A day of music, art, dance and drama was held to celebrate the official opening of the Ramsgate Arts Primary School.
The school, which opened in September last year, has finally completed the ambitious year-long new-build project with the commissioning of a spacious hall and specially designed dance studio.
RAPS, which runs the international primary curriculum every morning, turns over afternoon sessions to the arts and it has won backing from families, pupils, educational and arts professionals, including Kent’s flagship Turner Contemporary arts gallery in Margate, an arts partner that joined in the celebrations together with Regency Performing Arts and visiting artists.
A good luck message and a promise to visit RAPS from artist Tracey Emin preceded an emotional day for staff, pupils, parents, governors and project partners who saw the culmination of a dream for the specialist arts school to meet a need for more primary education in the town.
RAPS is part of the Viking Academy Trust (VAT) that includes Upton Junior School in Broadstairs and Chilton Primary School in Ramsgate. Their senior staff and pupils from the VAT joint school leadership team were on hand to share in the celebrations.
VAT executive head teacher Michaela Lewis described the Trust group as “a brilliant educational family that celebrate their own unique schools while supporting and encouraging each other.”
VAT Chair of Governors, Bob Macfarlane, described how the whole process for the school began at a governors meeting in March 2014. He said: “There was a vision and desire to make sure there were enough educational places for family and pupil needs in Ramsgate.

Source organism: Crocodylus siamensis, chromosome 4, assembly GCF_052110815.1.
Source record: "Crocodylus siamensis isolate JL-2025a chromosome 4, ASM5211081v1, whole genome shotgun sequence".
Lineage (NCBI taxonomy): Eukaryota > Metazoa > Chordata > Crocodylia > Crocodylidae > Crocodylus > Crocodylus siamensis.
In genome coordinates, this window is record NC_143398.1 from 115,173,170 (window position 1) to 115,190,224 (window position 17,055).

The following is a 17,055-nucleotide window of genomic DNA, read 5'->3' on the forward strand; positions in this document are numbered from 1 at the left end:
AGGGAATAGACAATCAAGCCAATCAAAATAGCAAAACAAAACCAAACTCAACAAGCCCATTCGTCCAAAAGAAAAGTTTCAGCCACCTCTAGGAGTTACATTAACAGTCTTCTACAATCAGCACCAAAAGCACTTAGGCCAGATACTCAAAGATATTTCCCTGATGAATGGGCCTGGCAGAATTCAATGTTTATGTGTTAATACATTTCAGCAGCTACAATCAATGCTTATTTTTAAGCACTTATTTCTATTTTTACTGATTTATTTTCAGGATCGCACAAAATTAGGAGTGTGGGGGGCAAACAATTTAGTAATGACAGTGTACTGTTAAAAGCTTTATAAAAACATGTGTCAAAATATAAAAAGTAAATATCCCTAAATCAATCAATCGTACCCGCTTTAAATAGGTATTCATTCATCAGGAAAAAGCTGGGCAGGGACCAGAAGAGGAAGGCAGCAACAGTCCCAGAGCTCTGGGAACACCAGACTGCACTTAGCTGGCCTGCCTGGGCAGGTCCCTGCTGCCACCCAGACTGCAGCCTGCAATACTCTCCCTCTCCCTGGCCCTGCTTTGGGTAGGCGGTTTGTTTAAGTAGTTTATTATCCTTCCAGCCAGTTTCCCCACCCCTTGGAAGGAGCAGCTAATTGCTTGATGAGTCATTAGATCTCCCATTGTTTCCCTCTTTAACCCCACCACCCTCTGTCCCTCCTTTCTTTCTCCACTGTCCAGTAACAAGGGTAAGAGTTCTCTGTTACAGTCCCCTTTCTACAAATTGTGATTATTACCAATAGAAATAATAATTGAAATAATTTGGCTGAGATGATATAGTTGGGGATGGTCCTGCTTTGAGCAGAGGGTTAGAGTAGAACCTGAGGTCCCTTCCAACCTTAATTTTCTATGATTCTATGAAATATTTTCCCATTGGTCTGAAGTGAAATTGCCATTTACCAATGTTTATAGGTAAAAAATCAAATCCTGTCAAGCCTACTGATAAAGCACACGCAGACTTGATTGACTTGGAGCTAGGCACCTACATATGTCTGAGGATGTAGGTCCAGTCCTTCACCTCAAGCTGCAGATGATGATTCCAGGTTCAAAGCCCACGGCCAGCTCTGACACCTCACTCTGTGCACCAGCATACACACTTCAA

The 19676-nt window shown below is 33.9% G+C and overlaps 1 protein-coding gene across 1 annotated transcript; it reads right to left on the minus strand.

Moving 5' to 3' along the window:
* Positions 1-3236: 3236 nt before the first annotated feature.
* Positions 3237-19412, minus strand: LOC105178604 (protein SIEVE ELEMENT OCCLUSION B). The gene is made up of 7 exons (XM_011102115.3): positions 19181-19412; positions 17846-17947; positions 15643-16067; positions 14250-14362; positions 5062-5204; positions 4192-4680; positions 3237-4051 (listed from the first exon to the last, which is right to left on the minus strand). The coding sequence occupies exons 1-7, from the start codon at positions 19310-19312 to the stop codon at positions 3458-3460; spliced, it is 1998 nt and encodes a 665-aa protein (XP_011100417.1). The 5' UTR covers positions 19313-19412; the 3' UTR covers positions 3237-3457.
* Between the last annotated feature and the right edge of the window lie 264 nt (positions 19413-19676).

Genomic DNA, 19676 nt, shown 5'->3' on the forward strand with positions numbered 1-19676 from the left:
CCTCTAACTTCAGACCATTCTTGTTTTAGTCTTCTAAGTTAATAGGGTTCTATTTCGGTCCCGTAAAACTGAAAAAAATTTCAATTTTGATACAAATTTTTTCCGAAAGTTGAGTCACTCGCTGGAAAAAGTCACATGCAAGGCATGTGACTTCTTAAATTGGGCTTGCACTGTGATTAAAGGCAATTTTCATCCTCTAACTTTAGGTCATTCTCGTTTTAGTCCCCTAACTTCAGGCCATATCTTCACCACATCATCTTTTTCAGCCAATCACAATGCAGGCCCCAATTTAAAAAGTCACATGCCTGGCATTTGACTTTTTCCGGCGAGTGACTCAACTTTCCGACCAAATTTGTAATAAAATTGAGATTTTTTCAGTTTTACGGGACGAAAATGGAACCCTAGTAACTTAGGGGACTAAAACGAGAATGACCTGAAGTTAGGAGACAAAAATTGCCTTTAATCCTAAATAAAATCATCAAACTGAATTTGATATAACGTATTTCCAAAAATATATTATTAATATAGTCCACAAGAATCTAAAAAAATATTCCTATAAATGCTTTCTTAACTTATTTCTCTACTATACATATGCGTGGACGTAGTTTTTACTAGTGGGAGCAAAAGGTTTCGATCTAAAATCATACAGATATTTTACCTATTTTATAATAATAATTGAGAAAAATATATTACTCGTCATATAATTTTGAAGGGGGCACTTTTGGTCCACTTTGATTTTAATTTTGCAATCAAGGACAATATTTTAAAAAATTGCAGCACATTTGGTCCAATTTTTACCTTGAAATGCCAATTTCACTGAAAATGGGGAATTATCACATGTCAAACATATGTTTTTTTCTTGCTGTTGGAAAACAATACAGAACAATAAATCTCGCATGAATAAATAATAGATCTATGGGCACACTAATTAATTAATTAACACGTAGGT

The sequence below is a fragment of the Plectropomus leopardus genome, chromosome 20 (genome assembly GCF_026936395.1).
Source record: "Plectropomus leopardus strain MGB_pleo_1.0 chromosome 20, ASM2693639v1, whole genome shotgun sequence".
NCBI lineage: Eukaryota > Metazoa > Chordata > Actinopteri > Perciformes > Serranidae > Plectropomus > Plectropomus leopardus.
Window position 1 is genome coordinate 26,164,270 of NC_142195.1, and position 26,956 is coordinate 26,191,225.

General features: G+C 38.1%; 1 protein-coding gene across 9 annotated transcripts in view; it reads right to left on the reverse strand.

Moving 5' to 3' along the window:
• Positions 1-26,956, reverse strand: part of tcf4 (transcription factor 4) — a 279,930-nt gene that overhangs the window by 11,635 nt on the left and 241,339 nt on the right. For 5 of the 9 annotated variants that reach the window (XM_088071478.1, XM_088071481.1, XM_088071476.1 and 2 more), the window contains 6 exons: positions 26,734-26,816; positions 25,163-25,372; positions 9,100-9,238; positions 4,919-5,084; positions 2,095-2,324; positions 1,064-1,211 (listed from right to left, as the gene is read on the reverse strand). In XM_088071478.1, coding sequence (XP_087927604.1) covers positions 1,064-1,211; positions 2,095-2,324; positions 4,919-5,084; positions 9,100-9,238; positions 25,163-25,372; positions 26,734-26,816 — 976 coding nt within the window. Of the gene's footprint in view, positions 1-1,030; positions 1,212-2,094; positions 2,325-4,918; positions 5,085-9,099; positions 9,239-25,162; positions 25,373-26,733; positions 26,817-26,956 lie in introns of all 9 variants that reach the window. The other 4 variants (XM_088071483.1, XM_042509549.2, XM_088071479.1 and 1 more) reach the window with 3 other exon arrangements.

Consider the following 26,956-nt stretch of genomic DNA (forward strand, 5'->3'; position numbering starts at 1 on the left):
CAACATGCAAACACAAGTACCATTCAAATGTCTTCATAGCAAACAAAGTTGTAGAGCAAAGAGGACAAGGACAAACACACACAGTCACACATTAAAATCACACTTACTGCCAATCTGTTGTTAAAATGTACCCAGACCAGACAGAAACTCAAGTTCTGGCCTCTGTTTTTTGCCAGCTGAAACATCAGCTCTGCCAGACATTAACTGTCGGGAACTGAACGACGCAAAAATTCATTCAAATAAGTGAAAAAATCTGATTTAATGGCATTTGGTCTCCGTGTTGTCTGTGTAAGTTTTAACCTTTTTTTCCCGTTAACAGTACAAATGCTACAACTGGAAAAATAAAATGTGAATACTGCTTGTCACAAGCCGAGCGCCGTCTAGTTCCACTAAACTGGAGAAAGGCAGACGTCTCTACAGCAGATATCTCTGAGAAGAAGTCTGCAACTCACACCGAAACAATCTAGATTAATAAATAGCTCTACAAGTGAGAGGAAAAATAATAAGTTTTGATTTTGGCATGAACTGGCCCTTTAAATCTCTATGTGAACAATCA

“The school began as Ramsgate Free School in the grounds of Chilton Primary. Thanks go to them for their terrific support in the early days as the new school project developed, and now we are part of a special group of schools working together.”
In her speech at the opening ceremony Mrs Lewis echoed an ancient Chinese proverb, acknowledging “the relentless drive and enthusiasm of those behind the project.” She said: “A journey of a thousand miles begins with a single step.
“What a magnificent building – and what a tomorrow we are all about to create and enjoy here together.”
Head of School Nick Budge spoke of the “fantastic legacy” that the school is creating for children in “a vibrant place to learn.”
In an emotional speech he told how even in the difficult moments during process, the end vision was never lost.
He told the children: “Don’t let people question your dream. For you at RAPS there is a brilliant team behind you who will help you develop the strength of character and skills to help you fulfil your dreams.”
The sentiment was echoed by the school’s young singers who performed inspirational songs A Million Dreams and This Is Me from the hit musical The Greatest Showman.
Head Boy and Head Girl Lily and Malakai told how pupils had watched the new school grow from an idea into reality.
Lily said: “Before the school was built we were allowed to visit the new site. This was the first time I felt that the new building actually became real. There were lots of blocks, rubble and frameworks everywhere. All around people were working really hard. It felt like something very exciting and special was going on and it was all for us.”
Malakai added: “Once the building was finished and we became RAPS, it felt like a million dreams had come true. It was beyond what we had ever imagined and finally we had our own special place.”
The opening countdown, cheered on by pupils, reflected the arts theme – a movie clapperboard was snapped shut to herald “action at RAPS” by pupils Laurence and Megan, whose names were drawn from a hat featuring all pupils to see who had the honour.
And the task of releasing a single giant celebratory blue balloon went to the school’s youngest pupil Ebony-Rose.
Pupils escorted visitors on a tour to see music, drama, dance and art classes in action and, following a buffet lunch, parents joined in the classroom activities with their children.
RAPS Chair of Governors Jo Brand praised the work of the staff and the teams behind the project for achieving “a magnificent school” while James Boyes and Alan Boyd from McAvoy contractors are “delighted at the creation of a vibrant and important school that we hope is enjoyed by everyone.”
Rachel Lines, project manager from Gleeds, was involved with construction technical advice to the Education and Skills Funding Agency. She presented the school with a selection of books to mark the opening and added: “There was such a strong vision from the RAPS team and we all worked closely to help create a fantastic school.”